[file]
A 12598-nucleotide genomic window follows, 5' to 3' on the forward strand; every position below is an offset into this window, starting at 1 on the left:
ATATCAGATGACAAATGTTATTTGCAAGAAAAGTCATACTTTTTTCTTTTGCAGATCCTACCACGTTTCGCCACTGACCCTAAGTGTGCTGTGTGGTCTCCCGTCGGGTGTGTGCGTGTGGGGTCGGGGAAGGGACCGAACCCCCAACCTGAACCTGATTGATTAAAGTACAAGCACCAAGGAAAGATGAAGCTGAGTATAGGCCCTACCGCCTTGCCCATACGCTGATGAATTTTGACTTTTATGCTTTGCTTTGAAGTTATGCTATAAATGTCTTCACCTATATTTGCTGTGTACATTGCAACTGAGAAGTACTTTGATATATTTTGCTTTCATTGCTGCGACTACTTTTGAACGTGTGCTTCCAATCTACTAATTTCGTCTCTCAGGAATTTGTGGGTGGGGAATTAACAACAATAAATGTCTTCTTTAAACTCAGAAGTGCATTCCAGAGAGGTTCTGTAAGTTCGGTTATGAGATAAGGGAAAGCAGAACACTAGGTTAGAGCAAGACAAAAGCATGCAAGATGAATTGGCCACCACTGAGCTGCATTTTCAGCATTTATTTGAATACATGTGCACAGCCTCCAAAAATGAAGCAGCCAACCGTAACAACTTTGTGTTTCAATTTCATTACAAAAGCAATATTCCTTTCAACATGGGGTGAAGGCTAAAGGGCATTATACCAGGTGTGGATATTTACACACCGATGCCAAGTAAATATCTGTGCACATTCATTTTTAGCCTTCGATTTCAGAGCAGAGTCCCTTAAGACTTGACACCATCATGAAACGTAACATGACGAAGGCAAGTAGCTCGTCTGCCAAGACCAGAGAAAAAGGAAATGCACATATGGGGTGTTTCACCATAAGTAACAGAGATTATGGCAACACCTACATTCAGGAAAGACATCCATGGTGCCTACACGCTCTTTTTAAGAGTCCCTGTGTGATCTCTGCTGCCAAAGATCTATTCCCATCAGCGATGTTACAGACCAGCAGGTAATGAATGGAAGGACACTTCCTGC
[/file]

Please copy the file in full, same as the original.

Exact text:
A 12598-nucleotide genomic window follows, 5' to 3' on the forward strand; every position below is an offset into this window, starting at 1 on the left:
ATATCAGATGACAAATGTTATTTGCAAGAAAAGTCATACTTTTTTCTTTTGCAGATCCTACCACGTTTCGCCACTGACCCTAAGTGTGCTGTGTGGTCTCCCGTCGGGTGTGTGCGTGTGGGGTCGGGGAAGGGACCGAACCCCCAACCTGAACCTGATTGATTAAAGTACAAGCACCAAGGAAAGATGAAGCTGAGTATAGGCCCTACCGCCTTGCCCATACGCTGATGAATTTTGACTTTTATGCTTTGCTTTGAAGTTATGCTATAAATGTCTTCACCTATATTTGCTGTGTACATTGCAACTGAGAAGTACTTTGATATATTTTGCTTTCATTGCTGCGACTACTTTTGAACGTGTGCTTCCAATCTACTAATTTCGTCTCTCAGGAATTTGTGGGTGGGGAATTAACAACAATAAATGTCTTCTTTAAACTCAGAAGTGCATTCCAGAGAGGTTCTGTAAGTTCGGTTATGAGATAAGGGAAAGCAGAACACTAGGTTAGAGCAAGACAAAAGCATGCAAGATGAATTGGCCACCACTGAGCTGCATTTTCAGCATTTATTTGAATACATGTGCACAGCCTCCAAAAATGAAGCAGCCAACCGTAACAACTTTGTGTTTCAATTTCATTACAAAAGCAATATTCCTTTCAACATGGGGTGAAGGCTAAAGGGCATTATACCAGGTGTGGATATTTACACACCGATGCCAAGTAAATATCTGTGCACATTCATTTTTAGCCTTCGATTTCAGAGCAGAGTCCCTTAAGACTTGACACCATCATGAAACGTAACATGACGAAGGCAAGTAGCTCGTCTGCCAAGACCAGAGAAAAAGGAAATGCACATATGGGGTGTTTCACCATAAGTAACAGAGATTATGGCAACACCTACATTCAGGAAAGACATCCATGGTGCCTACACGCTCTTTTTAAGAGTCCCTGTGTGATCTCTGCTGCCAAAGATCTATTCCCATCAGCGATGTTACAGACCAGCAGGTAATGAATGGAAGGACACTTCCTGC